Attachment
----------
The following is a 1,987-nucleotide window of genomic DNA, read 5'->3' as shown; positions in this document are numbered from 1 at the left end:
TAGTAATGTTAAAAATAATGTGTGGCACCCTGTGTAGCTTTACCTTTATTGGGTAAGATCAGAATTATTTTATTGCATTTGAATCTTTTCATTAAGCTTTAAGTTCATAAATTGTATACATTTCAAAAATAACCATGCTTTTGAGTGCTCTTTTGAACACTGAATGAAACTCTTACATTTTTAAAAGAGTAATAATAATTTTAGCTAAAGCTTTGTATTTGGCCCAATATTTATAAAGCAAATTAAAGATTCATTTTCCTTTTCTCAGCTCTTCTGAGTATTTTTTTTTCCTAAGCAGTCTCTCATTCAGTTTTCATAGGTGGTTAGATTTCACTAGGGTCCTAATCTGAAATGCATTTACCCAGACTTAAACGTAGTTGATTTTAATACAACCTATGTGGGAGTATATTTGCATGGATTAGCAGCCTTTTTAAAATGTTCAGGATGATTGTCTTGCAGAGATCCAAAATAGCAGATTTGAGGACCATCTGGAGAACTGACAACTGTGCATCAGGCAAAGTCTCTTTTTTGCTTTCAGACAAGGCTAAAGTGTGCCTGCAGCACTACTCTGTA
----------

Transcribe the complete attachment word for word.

The following is a 1,987-nucleotide window of genomic DNA, read 5'->3' as shown; positions in this document are numbered from 1 at the left end:
TAGTAATGTTAAAAATAATGTGTGGCACCCTGTGTAGCTTTACCTTTATTGGGTAAGATCAGAATTATTTTATTGCATTTGAATCTTTTCATTAAGCTTTAAGTTCATAAATTGTATACATTTCAAAAATAACCATGCTTTTGAGTGCTCTTTTGAACACTGAATGAAACTCTTACATTTTTAAAAGAGTAATAATAATTTTAGCTAAAGCTTTGTATTTGGCCCAATATTTATAAAGCAAATTAAAGATTCATTTTCCTTTTCTCAGCTCTTCTGAGTATTTTTTTTTCCTAAGCAGTCTCTCATTCAGTTTTCATAGGTGGTTAGATTTCACTAGGGTCCTAATCTGAAATGCATTTACCCAGACTTAAACGTAGTTGATTTTAATACAACCTATGTGGGAGTATATTTGCATGGATTAGCAGCCTTTTTAAAATGTTCAGGATGATTGTCTTGCAGAGATCCAAAATAGCAGATTTGAGGACCATCTGGAGAACTGACAACTGTGCATCAGGCAAAGTCTCTTTTTTGCTTTCAGACAAGGCTAAAGTGTGCCTGCAGCACTACTCTGTA